The following is a revision of a post I last posted about over the summer. The number of people reading this blog has grown quite a bit since then (and I hope some of that is attributable to folks thinking there is some value to the blog), and I thought it appropriate to repeat it: I was reminded of this post as I’ve got another big jar of coins I gathered at home while doing some much-needed cleaning of the closets!
I personally don’t think we exited the recession despite our government telling us it officially ended three years ago – looking at what the global financial markets have been doing, the lack of adult behavior in Washington (no matter which party you prefer), and the out of control debt of countries across the world and no plans to reduce it makes me think it’s going to last a little longer and 2013 has a lot of challenges where adult decisions have to be made – although I certainly hope I am wrong. The fiscal cliff is real.
Kindles and other eBook readers have some costs to them: by the time you purchase the Kindle and other related accessories (cover to protect it, maybe an extra charger, etc.) can certainly add up. However, you’ve made your initial investment in the Kindle hardware, and there is enough free content out there for you to read the rest of your life without buying another book. Forever.
Forever is a mighty long time.
While I do read a lot of the free books I talk about here in the blog (and the “to be read” pile is increasing, thank goodness for storage on the Kindle) I still enjoy certain authors and will purchase a lot of books. Some of them are inexpensive offerings from independent authors and some are from your mainstream “big name” authors, and I don’t care what the price is – I’ve gottagetitnow. Well, I do care what the price is but I may just wait until it gets below $10 for most offerings. I’m sure there are offerings by favorite authors you want to buy, too.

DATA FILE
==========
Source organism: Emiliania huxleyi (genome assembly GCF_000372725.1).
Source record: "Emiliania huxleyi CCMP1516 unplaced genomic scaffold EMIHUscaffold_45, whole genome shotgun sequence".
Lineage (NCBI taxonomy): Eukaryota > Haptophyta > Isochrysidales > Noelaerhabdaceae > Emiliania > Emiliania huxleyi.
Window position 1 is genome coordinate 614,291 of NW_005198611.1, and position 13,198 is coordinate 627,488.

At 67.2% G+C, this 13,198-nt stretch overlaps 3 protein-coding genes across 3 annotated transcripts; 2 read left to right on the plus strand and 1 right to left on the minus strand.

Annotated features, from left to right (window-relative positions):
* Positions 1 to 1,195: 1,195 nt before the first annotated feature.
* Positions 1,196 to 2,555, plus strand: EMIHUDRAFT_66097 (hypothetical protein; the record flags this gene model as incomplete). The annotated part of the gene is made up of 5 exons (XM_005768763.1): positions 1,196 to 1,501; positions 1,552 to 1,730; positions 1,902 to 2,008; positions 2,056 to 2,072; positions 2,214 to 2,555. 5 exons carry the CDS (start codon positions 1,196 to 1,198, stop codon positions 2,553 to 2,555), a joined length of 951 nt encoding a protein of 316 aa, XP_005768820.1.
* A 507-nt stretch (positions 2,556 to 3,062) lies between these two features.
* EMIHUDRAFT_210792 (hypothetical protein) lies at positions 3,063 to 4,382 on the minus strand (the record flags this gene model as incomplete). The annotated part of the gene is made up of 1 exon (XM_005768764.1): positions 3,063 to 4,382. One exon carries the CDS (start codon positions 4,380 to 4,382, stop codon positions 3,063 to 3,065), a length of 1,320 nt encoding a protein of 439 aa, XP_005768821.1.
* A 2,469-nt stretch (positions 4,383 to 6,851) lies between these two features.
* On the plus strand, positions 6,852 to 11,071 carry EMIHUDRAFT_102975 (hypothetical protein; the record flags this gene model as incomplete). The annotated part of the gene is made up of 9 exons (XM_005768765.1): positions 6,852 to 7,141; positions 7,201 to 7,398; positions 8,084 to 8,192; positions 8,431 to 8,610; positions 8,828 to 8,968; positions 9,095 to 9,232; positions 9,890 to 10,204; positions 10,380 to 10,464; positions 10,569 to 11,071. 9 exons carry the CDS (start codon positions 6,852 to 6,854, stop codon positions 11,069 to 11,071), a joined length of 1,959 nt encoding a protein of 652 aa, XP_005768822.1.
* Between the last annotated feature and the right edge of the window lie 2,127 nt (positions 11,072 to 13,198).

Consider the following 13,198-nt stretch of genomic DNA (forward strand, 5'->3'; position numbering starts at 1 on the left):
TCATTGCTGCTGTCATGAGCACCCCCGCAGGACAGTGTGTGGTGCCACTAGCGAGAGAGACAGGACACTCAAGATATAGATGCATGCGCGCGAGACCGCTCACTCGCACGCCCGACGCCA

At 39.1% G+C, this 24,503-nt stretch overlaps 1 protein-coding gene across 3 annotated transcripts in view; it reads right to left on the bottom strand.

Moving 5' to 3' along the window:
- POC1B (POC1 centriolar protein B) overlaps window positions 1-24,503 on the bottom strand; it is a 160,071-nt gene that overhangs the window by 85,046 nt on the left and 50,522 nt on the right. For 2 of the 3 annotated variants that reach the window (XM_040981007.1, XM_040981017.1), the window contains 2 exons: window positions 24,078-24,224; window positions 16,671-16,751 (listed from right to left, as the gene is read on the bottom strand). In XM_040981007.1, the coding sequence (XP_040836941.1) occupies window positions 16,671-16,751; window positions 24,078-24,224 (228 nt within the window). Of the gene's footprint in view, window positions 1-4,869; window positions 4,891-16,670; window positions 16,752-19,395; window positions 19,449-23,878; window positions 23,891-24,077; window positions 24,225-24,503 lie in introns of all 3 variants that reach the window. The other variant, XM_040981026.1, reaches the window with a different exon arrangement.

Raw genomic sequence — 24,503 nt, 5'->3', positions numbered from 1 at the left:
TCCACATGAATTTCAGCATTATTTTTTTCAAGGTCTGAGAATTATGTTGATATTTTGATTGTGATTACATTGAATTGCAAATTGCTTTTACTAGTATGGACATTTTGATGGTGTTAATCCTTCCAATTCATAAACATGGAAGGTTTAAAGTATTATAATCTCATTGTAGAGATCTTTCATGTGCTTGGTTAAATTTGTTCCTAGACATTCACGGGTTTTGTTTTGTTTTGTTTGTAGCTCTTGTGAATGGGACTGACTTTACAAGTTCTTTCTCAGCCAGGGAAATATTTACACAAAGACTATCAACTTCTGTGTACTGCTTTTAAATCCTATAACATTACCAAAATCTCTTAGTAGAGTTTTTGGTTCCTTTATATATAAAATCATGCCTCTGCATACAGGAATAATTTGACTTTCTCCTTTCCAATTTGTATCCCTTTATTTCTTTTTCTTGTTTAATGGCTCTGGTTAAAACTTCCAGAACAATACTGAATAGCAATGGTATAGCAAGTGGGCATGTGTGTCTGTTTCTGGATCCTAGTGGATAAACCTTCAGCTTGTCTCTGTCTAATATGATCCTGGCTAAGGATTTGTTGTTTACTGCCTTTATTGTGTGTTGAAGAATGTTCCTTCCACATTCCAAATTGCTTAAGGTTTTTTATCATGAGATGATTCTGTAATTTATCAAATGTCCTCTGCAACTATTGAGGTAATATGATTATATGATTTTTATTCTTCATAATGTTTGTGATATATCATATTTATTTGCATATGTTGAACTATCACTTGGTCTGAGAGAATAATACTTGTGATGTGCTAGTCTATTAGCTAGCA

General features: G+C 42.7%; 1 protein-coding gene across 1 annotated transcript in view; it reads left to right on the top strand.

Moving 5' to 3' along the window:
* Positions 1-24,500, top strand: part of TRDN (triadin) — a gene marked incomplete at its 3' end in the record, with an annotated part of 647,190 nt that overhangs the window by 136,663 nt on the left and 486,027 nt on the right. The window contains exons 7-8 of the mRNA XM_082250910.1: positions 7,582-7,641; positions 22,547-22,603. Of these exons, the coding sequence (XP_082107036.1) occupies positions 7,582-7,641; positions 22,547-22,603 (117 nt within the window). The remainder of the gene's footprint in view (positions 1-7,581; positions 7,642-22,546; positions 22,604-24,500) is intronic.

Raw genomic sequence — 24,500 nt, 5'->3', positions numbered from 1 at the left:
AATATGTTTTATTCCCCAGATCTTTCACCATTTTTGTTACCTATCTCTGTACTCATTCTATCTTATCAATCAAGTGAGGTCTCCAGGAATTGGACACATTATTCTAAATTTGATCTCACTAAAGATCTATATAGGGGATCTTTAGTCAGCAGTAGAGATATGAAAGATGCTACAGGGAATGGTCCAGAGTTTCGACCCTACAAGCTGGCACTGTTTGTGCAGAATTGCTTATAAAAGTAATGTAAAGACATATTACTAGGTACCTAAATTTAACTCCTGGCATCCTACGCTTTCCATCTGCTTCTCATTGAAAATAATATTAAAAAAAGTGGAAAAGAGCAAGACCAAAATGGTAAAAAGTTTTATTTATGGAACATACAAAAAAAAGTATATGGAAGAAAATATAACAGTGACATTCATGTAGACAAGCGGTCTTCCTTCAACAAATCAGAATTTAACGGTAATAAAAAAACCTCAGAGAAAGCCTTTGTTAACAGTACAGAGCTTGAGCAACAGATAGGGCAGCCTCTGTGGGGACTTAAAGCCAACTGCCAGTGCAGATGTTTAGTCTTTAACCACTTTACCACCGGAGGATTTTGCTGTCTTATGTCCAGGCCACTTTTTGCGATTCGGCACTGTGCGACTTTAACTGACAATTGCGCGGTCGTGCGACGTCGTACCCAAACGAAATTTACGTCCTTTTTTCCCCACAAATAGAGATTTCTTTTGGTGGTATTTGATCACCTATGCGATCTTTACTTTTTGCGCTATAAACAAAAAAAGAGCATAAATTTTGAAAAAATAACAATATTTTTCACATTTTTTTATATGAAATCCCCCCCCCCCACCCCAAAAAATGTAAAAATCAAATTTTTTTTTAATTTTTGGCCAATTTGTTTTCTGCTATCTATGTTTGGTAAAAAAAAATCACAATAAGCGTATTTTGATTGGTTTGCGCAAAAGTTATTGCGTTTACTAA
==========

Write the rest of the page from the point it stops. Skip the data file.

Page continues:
So, what’s my point with this post? Great question because, as in real life, I am getting long-winded.
You have a source of “free” money you can spend in the Amazon store and you probably don’t realize it as it is right under your nose. I’m talking about your loose change.
Most of you have seen the change conversion machines in grocery and other stores, and a lot of you have used them: you take in your coffee can of loose change, dump it in the hopper, the machine counts it and then spits out a receipt you take to the cash register to redeem for paper currency or a credit in the store. The one main drawback to these machines, to me, is a lot of them take an 9.8% or more commission / cut of whatever you brought in as their profit. For example, at an 9.8% commission rate you would need to bring in $11.09 worth of change to receive a $10 bill. Some people will say “so what” and accept that as a cost of doing business vs. rolling the money yourself and either turning it in to a bank (if they accept the change these days – my local branch of Bank of America does not) or taking it to a convenience store who needs it and having everyone behind you steam as you and the convenience store clerk count out a bagful of pennies.